The undisputed master of the Egyptian sky, the peregrine falcon was considered to be a divine animal.
Several gods, mainly Horus, were represented in the form of a falcon or a hawk-headed man.
The bird, in this case, is portrayed standing still, in a deliberately simplified and massive shape. The eyes of the original statue are inlaid with flint and express the cruelty of a bird of prey.
The ancient Egyptians had elaborated a metaphysical system based on the eye of Horus, which symbolized universal fertility. The two eyes of the falcon-god were sometimes compared to the sun and the moon.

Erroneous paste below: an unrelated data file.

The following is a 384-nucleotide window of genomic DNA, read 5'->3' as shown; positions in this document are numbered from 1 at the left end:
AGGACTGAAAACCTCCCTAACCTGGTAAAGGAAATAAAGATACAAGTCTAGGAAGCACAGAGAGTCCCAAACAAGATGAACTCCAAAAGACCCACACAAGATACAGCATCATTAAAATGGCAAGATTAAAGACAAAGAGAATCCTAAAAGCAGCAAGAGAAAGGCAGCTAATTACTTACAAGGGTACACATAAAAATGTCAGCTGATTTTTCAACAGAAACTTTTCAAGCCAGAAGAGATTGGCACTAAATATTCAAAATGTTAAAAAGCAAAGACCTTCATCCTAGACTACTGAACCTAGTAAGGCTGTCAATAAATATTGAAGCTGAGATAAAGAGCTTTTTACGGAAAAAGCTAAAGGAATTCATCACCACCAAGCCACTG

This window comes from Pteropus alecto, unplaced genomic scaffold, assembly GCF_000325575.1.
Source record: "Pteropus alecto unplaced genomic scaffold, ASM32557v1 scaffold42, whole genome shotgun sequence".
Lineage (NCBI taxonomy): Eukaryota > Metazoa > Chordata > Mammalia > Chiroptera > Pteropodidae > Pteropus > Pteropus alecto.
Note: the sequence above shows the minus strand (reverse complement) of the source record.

Reproduction in patinated resin
Height: 19 cm.
Width: 7 cm
Depth: 13 cm
Weight: 1.5 kg
Origin: Egypt, Roman sebennytic period
Period: About the 4th century BC, XXXth Dynasty (378-342)
Museum: Paris - Louvre Museum